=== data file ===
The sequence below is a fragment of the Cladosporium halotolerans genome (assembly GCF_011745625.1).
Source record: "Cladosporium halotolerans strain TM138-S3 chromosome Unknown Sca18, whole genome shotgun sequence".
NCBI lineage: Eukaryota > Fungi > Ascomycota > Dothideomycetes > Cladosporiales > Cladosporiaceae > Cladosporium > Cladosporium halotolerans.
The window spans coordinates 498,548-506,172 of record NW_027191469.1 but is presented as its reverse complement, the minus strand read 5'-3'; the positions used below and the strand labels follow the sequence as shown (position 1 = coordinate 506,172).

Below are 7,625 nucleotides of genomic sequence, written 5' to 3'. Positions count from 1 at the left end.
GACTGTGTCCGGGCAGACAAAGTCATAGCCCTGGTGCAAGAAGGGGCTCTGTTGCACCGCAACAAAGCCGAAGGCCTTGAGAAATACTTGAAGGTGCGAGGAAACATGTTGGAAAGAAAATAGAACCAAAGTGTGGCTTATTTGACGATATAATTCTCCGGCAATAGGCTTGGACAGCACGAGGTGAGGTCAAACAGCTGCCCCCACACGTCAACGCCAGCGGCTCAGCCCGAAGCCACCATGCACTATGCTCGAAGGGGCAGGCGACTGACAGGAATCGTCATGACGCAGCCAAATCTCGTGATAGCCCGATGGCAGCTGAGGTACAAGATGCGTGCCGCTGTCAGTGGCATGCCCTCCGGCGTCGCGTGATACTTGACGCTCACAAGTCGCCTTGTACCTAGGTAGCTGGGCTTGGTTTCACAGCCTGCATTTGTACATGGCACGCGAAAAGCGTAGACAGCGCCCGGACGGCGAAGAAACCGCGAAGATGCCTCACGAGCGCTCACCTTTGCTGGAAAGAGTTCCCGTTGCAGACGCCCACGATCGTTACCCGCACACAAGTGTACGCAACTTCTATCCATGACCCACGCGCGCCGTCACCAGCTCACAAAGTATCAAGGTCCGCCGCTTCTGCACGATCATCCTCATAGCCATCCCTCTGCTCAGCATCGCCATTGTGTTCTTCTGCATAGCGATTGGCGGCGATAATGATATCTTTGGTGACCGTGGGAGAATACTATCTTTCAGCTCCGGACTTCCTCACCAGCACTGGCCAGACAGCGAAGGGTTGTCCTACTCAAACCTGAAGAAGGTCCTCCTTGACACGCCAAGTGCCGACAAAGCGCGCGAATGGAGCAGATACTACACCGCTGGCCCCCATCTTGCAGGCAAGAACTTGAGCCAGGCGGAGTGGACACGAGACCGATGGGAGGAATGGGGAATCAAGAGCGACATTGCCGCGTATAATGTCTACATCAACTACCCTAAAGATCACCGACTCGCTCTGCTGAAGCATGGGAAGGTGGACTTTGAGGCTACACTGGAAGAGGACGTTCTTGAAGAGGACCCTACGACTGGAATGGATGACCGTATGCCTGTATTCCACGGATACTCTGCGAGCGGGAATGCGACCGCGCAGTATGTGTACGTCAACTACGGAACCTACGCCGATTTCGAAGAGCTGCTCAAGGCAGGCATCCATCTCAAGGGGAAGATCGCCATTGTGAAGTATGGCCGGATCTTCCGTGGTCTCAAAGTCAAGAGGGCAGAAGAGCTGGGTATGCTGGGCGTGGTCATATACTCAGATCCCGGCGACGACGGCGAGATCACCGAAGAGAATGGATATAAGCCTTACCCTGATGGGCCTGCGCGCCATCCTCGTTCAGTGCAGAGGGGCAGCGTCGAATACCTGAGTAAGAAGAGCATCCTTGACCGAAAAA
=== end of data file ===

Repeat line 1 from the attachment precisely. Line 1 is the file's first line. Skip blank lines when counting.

The sequence below is a fragment of the Cladosporium halotolerans genome (assembly GCF_011745625.1).